A Family’s Testimony on the Impact of Technology in Their Home 

*Names have been changed to protect the privacy of the family 

John and Karen describe the dilemma they faced as parents when introducing a smartphone. “Our child was given an iPhone when she was eleven. Within one day, she was lying to us to spend time with the phone. Within one week, she was rarely without the phone, would become insolent when we would ‘interrupt’ her. With increased age came increased dishonesty: hiding apps, inappropriate photo-posting, cyberbullying, and one social failure after another” (personal communication, January 16, 2020). The family’s story is like many I hear. In truth, their daughter began down the dangerous road of technology addiction. 

Susan, their daughter, reflected on her experience as a 17-year old at Shepherds Hill and her year without her iPhone. “Being unplugged at Shepherd’s Hill for a year, I learned how to live with a capital ‘L’. I learned to enjoy moments rather than just documenting them. Life was less stressful and I found that I actually remembered things better. What I didn’t have was an overriding feeling that I had to constantly impress someone or be someone I’m not. Without a smart phone, I made real friendships and can focus appropriately and realistically on them. When you have a smart phone, it becomes a constant leech on your hip. If you say something wrong or mess up on it, you feel like everyone – through the phone – will suck the joy right out of you. At Shepherd’s Hill, unplugged, I got to experience true Joy for the first time” (personal communication, January 16, 2020).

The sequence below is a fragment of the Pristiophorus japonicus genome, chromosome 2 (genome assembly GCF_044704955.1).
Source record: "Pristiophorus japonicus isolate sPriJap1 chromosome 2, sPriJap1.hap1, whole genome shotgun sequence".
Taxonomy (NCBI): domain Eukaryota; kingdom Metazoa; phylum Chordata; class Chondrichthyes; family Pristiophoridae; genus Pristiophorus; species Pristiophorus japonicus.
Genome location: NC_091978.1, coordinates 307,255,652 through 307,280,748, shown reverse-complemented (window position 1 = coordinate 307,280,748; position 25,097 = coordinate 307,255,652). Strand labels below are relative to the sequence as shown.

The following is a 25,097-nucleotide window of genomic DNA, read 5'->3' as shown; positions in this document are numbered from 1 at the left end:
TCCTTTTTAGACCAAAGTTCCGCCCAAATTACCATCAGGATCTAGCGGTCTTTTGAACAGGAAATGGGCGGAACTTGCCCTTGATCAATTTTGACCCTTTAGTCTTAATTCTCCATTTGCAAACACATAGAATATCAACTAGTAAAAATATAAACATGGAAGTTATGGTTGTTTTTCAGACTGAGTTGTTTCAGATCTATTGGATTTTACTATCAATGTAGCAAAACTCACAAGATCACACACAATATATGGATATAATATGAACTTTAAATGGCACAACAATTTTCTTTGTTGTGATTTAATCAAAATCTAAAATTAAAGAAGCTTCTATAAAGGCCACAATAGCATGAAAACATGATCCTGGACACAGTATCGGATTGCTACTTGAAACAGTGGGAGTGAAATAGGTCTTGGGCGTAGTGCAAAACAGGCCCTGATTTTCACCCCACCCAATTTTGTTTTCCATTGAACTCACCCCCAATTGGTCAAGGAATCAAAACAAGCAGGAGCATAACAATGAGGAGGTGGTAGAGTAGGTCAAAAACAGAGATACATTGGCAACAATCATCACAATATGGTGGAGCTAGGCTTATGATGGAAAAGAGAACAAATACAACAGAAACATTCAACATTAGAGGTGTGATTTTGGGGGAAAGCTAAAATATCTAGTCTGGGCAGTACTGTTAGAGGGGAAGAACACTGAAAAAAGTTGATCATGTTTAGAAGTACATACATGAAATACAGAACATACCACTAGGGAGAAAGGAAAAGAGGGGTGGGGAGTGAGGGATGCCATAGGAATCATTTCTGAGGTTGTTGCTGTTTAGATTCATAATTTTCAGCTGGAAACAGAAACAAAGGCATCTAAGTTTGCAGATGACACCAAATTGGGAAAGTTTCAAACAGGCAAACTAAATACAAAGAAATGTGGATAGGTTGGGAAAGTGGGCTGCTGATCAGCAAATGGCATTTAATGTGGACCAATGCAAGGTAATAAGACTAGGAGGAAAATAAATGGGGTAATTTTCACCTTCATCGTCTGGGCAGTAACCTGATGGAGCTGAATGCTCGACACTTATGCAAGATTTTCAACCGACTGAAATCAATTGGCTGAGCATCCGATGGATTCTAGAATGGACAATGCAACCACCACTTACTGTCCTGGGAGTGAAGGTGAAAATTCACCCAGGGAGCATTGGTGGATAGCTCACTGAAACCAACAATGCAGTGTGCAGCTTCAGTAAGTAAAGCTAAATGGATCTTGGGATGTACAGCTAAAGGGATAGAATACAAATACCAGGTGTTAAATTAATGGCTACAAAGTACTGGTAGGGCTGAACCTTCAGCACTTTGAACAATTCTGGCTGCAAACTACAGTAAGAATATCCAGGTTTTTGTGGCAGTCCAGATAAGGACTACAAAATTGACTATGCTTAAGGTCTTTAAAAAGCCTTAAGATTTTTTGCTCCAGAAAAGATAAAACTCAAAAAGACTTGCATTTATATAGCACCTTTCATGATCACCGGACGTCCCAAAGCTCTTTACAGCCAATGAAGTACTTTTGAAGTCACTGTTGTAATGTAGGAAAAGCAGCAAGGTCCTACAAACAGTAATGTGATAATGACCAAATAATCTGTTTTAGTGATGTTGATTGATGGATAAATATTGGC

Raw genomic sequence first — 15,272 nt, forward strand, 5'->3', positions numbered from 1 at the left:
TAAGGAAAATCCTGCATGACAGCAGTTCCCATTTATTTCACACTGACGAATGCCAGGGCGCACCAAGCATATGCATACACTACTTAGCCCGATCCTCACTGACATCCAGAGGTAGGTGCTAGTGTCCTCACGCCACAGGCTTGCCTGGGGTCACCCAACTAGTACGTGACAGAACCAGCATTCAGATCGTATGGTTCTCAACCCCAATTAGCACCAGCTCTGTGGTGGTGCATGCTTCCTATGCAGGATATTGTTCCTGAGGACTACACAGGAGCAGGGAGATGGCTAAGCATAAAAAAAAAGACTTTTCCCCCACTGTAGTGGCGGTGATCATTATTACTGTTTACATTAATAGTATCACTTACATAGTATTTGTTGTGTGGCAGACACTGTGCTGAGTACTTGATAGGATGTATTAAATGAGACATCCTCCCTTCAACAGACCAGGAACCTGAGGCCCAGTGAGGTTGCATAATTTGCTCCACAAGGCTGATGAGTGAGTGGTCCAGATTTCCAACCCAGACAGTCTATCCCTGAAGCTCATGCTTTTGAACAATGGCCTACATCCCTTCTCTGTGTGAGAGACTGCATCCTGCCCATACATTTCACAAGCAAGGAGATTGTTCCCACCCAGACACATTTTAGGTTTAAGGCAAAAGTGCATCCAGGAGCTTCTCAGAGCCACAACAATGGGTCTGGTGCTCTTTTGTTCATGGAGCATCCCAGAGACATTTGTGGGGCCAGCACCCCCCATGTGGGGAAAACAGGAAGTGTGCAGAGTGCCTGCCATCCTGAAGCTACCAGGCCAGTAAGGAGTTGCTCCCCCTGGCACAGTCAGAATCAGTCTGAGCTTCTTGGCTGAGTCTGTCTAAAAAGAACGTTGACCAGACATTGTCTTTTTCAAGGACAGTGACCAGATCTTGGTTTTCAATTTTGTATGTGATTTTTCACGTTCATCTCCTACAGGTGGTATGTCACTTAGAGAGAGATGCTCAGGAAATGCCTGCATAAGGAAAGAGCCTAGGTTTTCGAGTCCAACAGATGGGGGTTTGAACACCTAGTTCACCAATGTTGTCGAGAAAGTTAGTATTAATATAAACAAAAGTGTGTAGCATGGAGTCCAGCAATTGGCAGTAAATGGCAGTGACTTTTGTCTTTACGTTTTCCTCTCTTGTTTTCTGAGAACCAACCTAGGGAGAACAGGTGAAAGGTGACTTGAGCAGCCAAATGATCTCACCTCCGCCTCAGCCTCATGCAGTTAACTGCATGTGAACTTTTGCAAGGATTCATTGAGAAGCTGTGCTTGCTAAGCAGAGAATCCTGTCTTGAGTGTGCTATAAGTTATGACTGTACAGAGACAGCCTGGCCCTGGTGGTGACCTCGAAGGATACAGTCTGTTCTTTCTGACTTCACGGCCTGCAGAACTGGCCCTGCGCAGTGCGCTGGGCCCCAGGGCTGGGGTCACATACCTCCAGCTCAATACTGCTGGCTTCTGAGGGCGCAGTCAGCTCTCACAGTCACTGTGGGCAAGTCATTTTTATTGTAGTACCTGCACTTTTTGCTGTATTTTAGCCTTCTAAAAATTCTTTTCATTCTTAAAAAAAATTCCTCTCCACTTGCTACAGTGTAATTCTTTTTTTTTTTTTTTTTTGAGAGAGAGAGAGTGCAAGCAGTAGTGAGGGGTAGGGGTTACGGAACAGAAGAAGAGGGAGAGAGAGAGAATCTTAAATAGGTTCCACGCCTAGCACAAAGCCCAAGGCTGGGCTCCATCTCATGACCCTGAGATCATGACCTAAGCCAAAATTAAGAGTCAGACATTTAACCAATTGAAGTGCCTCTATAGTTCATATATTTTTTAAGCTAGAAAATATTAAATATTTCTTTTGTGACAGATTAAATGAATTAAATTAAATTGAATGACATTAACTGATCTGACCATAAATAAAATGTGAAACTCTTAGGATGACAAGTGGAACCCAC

The Science of the Brain : Neurobiological Impact of Technology 

The sense of well-being that she describes is actually a neurobiological change that occurred in her brain. Our knowledge about neural plasticity in the brain tells us that we can create new pathways. When we are addicted to technology, our brains emit the neurotransmitter dopamine causing a feedback loop for more and more. Interrupting this cycle, by having limited or restricted technology can create these new pathways. This change takes time and consistency but can make a dramatic difference, as in Susan’s case.